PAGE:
Is My Baby Waking Because she’s Hungry?

the middle of the night cry every mama needs to know

The Middle-of-the-Night Cry Every Mama Needs to Know. 

You’ve finally put your head down on your pillow and no sooner than you start to drift off to sleep, your baby starts to cry. Sigh….

Whether your baby has been in bed for one hour or four hours, your first thought is “Why is my baby crying?”.

Whether it happens before or after midnight, or many times throughout the night, you do the same thing. You start going through your mental list of questions:

  • Is my baby hungry?

  • Maybe she’s cold or hot?

  • Does he have a dirty diaper?

  • Tummy issues?

  • Maybe the pacifier fell out again?

Or, knowing that babies LOVE their mama, maybe she just wants to be held by you. The thought of this tugs at your heart!

Wouldn’t it be amazing if we knew what those cries meant? Unfortunately, your baby’s one form of communication keeps you confused. You think:

  • Should I go in?

  • Should I wait?

  • Is a night feed necessary?

  • Is my baby waking out of habit?

Your list of VERY valid questions could continue!

But there are two definite truths:

  • Making sure your baby is fed is the absolute top priority, period.

  • Hearing your baby cry makes you miserable.

After all, you’re a mom because you want to love on your baby. You live for the nurturing moments where nothing else matters but rocking, nursing or simply holding him or her. I’ve said it before and will say it again Always love on your baby! LOVE. ON. YOUR. BABY.

But, the reality is it’s impossible to love on your baby all night long. Not only are you beyond exhausted, your baby isn’t getting quality sleep if she’s crying out for you multiple times a night.

To make matters more complicated, have we even determined why she’s crying yet?

So, what on earth is a parent to do?! Should you feel guilty for silently praying they’ll go back to sleep on their own if you wait a few minutes and let them cry it out? The answer to that is NO and every parent has been there!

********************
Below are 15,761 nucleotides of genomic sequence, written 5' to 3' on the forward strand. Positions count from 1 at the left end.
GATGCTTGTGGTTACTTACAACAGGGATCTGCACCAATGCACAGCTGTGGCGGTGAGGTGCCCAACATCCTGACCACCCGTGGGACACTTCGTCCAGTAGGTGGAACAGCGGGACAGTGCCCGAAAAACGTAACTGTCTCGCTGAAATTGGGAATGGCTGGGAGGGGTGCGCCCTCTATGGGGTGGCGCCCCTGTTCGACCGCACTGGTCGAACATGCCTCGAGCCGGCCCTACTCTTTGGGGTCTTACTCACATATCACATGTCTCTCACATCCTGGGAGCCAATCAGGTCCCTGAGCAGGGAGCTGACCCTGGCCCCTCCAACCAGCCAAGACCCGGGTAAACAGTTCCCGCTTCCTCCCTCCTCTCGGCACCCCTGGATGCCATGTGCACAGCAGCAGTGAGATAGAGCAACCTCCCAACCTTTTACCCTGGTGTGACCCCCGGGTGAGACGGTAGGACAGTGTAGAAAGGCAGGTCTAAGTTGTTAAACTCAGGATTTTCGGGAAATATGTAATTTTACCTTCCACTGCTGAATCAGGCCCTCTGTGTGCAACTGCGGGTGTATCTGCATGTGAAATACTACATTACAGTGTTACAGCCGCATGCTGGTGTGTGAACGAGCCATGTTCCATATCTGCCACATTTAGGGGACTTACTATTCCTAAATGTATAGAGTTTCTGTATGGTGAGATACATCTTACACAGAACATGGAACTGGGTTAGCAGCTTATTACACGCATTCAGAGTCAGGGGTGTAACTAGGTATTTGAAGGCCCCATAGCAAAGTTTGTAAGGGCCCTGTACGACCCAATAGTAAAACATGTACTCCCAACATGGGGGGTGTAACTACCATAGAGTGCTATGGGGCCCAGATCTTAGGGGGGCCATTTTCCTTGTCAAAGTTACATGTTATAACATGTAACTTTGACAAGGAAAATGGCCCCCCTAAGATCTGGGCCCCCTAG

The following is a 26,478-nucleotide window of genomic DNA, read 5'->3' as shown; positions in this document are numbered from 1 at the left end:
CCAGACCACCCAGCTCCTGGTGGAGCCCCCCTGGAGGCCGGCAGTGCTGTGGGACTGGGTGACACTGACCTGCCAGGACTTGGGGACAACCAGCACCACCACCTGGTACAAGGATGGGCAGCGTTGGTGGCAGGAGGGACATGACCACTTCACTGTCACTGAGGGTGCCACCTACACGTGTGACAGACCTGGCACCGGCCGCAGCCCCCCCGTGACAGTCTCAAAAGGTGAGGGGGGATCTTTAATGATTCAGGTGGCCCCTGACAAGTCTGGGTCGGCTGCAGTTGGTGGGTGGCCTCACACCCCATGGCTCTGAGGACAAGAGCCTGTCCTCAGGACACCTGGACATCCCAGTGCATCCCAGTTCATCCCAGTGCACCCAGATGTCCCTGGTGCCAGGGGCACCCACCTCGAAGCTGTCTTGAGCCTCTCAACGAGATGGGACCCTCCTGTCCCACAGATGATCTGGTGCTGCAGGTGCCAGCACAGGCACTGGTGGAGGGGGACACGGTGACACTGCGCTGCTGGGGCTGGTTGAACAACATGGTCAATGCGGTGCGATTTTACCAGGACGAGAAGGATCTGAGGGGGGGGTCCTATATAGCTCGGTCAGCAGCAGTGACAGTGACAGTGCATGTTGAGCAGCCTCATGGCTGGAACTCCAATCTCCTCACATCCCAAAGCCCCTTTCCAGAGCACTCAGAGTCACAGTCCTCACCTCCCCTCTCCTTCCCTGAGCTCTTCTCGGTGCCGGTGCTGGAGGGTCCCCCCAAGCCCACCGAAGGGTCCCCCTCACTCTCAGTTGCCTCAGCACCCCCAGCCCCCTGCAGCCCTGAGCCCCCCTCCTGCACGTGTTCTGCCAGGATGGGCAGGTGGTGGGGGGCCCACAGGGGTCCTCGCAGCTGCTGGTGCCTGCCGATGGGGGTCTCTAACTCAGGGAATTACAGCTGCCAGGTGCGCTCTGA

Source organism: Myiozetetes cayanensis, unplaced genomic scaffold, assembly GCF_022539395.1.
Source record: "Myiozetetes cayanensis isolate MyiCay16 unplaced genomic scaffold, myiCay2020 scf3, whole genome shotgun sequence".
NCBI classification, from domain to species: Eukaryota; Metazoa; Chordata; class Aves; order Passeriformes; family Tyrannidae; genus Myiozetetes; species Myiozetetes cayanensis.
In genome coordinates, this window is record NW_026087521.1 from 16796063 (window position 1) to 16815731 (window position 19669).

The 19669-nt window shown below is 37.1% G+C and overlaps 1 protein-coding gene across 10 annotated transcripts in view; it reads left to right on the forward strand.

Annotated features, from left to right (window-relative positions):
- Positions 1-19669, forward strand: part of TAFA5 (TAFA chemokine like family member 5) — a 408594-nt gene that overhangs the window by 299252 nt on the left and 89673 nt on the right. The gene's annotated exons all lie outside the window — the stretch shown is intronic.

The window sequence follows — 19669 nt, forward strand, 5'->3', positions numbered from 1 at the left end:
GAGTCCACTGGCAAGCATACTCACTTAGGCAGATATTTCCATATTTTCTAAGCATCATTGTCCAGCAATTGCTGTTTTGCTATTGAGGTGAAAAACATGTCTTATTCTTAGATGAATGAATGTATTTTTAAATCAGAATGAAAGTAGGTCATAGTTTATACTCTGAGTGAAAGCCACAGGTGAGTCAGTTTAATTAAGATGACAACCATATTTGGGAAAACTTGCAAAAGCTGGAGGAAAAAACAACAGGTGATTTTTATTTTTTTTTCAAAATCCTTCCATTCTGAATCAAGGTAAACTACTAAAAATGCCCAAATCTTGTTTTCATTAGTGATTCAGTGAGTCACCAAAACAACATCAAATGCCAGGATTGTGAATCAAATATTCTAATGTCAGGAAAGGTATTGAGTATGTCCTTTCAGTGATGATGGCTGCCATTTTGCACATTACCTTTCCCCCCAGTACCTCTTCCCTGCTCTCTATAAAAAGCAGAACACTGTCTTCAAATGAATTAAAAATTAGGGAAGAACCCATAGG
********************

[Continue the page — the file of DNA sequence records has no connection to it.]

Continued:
You know your baby better than anyone and with time, you’ll definitely know when something is wrong based on your child’s cry just as you learn your child’s cry within a day of being born. It’s your mama instinct.

So, in the meantime, let’s figure out the middle-of-the-night cry every mama needs to know!
Here are a few tips for out the “why the cry?” riddle:


Babies typically need at least one nighttime feed until around six months. With small tummies, no solid foods, and milk that digests quickly, we can expect them to be hungry during the night.

TIP: Some babies can sleep all night, but in general, we should expect one waking for feeding during the night.


Once a baby can sleep through the night, it is imperative that we make sure their calories during the day are increased.

Around six months is a great time to begin offering solid foods. Again, do not force foods. Your baby may show no interest and that’s 100% okay! Six months is not a line in the sand of a time to cut night feeds, so don’t feel as though you’re doing something wrong if a night feed is needed beyond six months. Make SURE you talk to your pediatrician to confirm that your baby’s health and weight are appropriate for considering removing night feeds.